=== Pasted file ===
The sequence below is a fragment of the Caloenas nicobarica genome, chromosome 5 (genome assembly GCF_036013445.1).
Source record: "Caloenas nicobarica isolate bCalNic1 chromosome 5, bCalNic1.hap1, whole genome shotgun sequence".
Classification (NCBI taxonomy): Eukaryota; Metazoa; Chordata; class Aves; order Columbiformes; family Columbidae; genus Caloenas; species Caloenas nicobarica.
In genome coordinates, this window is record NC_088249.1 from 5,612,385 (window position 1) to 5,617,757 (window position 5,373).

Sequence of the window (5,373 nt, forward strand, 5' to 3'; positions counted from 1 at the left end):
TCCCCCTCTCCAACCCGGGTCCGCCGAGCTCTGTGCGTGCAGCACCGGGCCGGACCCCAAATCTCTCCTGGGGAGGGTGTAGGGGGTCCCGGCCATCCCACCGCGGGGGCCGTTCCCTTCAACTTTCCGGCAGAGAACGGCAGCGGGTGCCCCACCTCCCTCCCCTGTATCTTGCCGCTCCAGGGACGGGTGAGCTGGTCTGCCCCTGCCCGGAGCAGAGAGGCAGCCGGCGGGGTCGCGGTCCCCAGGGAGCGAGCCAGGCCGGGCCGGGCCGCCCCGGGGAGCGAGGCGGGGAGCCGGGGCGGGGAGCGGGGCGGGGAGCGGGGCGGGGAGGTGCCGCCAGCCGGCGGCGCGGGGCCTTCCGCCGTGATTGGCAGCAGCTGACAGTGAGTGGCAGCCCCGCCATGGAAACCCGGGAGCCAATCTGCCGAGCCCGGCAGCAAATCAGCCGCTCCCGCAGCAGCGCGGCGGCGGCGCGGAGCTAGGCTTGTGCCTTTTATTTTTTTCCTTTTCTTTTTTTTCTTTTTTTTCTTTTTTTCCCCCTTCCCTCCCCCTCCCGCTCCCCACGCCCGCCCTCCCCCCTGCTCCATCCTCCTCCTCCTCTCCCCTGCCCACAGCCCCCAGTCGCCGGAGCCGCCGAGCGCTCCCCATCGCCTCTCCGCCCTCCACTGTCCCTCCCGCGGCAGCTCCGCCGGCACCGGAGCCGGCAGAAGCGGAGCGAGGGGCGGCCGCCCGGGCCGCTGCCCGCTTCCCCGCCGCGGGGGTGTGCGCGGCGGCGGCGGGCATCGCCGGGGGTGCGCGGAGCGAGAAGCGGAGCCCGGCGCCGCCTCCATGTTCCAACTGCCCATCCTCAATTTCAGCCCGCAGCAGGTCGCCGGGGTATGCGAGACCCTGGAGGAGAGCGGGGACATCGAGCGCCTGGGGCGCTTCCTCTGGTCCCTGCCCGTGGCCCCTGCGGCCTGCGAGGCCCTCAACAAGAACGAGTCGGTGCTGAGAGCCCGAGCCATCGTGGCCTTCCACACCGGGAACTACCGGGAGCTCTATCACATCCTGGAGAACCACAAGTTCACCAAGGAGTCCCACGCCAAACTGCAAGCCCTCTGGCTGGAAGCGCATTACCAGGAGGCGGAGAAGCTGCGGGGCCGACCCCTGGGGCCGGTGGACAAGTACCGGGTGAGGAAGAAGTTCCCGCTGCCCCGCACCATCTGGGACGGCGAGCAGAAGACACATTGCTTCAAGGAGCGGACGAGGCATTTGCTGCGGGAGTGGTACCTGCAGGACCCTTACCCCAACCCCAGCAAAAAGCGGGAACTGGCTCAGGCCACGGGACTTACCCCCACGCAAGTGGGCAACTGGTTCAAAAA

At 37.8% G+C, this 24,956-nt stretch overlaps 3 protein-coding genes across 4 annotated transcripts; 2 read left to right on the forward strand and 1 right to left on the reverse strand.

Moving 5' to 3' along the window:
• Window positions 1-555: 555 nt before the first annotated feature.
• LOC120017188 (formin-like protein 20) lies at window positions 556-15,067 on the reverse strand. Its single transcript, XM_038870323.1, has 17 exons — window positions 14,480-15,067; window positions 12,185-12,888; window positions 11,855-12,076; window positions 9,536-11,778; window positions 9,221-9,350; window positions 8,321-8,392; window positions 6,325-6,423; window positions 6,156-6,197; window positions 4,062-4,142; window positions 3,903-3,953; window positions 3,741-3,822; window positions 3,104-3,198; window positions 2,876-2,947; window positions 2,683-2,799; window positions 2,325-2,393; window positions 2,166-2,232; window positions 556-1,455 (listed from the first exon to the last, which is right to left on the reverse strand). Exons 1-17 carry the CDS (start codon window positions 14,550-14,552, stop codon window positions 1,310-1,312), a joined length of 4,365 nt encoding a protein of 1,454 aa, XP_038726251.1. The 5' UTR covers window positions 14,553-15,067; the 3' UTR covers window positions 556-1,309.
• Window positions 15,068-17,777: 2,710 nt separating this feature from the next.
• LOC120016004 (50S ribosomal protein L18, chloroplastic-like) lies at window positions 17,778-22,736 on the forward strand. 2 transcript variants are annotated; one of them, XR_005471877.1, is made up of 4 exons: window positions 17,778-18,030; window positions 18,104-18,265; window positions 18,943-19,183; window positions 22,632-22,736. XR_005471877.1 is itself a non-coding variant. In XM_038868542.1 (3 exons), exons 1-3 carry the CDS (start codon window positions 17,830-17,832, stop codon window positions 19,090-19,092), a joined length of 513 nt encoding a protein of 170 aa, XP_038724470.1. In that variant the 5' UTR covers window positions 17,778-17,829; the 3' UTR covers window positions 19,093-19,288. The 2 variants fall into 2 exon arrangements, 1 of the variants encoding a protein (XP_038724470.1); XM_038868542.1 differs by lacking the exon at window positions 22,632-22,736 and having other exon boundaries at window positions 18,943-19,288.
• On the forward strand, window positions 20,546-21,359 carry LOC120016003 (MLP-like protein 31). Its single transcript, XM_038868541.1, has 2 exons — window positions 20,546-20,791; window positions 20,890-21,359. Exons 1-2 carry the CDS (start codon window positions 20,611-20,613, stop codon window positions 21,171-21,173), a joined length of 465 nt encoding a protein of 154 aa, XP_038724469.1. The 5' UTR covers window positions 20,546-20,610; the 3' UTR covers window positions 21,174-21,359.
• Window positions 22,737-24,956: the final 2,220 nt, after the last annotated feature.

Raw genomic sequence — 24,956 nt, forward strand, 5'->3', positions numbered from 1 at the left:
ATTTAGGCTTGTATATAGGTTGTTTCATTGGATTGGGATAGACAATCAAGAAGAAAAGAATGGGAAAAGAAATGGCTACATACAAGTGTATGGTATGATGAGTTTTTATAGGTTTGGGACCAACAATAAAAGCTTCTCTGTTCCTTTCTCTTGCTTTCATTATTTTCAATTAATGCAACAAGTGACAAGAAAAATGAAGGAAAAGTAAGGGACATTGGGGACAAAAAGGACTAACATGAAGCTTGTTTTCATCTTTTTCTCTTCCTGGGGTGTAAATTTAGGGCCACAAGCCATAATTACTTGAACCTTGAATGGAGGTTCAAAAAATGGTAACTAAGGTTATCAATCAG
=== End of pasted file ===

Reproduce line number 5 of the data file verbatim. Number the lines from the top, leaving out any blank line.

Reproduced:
Sequence of the window (5,373 nt, forward strand, 5' to 3'; positions counted from 1 at the left end):